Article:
Since no one, not even the reporter who wrote the article has seen the animation, I would reserve judgement until you see the film. Also, I believe you might have misquoted the times when you referred to the film as "experimental cinema" The word used in the article was "experiential cinema" which just goes to show you how things can easily be taken out of context.

Mark Mayerson said...

I did indeed misquote the Times. The term was "experiential" and not "experimental." My apologies for the mistake.

I am completely willing to give the film and the animation a fair shake. However, having seen the press report the "death" of 2D animation, many of us are wondering if we're about to see a similar onslaught in favour of motion capture and against keyframing. I hope not.

Boris Hiestand said...

As a 'keyframe' animator and 2d animation fan, I understand all these concerns, but I'm a little tired of traditional animation people being so fundamentally 'against' any other form or way of using the medium. People get so precious with their way of seeing things that sometimes they lose track of the bigger picture.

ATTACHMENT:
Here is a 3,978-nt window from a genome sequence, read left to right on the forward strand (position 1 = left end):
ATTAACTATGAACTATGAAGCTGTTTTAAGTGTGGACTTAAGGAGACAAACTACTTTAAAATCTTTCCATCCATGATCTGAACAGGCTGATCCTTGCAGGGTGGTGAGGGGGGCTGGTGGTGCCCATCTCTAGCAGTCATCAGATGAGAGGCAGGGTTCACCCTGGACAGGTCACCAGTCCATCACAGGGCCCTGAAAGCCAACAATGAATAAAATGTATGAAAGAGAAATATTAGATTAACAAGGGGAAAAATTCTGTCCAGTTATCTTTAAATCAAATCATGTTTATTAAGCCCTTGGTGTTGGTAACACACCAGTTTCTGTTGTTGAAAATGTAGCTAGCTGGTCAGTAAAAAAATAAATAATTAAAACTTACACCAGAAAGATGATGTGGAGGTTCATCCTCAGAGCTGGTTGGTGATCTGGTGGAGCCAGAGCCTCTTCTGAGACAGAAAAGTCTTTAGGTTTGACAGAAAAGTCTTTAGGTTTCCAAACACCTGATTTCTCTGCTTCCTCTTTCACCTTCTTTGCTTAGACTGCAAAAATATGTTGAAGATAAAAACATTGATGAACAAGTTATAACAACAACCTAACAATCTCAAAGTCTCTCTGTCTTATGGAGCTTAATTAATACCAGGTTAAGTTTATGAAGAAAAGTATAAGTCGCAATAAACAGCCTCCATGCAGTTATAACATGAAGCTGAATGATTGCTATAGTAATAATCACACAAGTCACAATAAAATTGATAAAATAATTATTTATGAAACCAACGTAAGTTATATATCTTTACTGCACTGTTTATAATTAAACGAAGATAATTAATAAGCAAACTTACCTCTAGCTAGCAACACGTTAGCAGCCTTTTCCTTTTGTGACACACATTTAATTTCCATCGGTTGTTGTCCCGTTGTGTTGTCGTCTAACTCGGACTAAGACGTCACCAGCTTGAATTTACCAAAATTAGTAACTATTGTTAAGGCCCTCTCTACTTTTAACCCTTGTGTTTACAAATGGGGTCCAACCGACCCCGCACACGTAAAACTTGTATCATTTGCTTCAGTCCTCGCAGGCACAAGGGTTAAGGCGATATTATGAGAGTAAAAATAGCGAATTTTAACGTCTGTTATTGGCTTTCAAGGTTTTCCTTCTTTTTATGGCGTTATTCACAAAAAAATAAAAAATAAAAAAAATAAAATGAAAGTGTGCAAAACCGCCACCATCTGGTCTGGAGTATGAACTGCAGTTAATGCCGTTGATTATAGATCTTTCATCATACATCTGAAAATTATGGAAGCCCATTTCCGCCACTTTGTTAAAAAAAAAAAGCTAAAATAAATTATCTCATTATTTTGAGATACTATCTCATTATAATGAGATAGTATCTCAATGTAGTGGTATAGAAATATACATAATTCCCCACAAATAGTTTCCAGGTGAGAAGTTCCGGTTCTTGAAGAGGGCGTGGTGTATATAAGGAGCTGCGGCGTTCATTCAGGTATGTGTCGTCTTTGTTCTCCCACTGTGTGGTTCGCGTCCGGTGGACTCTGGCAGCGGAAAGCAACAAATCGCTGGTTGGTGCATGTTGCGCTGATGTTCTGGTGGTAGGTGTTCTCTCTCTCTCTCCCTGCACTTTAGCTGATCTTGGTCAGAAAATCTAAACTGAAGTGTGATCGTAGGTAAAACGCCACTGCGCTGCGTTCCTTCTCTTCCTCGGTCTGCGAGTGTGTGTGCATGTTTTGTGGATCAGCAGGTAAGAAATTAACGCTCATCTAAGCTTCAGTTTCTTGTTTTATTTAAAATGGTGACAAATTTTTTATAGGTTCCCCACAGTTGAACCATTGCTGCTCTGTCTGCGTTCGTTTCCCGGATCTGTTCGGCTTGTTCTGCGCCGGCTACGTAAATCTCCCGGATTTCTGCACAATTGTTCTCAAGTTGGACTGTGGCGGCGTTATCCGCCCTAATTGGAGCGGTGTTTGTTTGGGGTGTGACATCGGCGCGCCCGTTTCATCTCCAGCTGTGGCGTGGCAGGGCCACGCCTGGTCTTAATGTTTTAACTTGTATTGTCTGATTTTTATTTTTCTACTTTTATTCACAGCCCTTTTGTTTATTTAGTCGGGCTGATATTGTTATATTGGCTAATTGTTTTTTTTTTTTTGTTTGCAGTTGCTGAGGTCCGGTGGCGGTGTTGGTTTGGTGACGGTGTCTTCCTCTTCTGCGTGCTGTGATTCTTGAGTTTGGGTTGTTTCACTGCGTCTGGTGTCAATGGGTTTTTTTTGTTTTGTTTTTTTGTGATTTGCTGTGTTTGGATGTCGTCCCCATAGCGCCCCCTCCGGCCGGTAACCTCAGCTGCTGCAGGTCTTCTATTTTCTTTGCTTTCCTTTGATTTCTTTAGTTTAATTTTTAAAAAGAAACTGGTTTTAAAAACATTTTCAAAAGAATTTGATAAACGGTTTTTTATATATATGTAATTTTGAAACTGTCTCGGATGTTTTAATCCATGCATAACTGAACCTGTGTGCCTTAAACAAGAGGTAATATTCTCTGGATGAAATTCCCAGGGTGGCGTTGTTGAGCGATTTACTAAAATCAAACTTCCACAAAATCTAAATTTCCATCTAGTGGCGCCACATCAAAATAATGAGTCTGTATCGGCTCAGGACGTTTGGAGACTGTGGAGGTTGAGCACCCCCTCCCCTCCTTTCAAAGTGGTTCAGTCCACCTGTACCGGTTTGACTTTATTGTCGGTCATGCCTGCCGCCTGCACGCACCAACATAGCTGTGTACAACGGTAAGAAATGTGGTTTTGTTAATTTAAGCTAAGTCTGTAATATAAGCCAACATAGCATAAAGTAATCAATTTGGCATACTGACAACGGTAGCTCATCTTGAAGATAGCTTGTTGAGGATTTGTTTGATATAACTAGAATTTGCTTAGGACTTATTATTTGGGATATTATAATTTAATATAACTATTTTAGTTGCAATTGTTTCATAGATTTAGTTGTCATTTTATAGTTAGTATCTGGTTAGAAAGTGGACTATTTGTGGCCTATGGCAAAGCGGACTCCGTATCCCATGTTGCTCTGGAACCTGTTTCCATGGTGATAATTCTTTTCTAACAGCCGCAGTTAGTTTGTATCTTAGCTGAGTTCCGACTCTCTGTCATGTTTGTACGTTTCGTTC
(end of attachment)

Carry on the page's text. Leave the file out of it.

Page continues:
Personally I welcome any new developments within the craft. This looks to me like a very interesting film, and I would love to know more about it.

Mark Mayerson said...

I want to make it clear that I'm not against any kind of animation. Personallly, I don't think that mocap is animation. It's something else. But I don't care if people choose to make movies with mocap.

What I am against is a bias in the media that affects how audiences view animation and how producers choose to work. I think that the process of animation has been devalued at least since the advent of TV animation and that new technologies are further devaluing it in the public mind.

I'm going to write more about this in the future, but I think that animators need better public relations. For the most part, the media coverage of animation concentrates on how many drawings (or polygons or characters) and how long things take. When this is the way animation is viewed, it's no wonder that technologies like motion capture, which promise faster results, are seen as improvements.

Boris Hiestand said...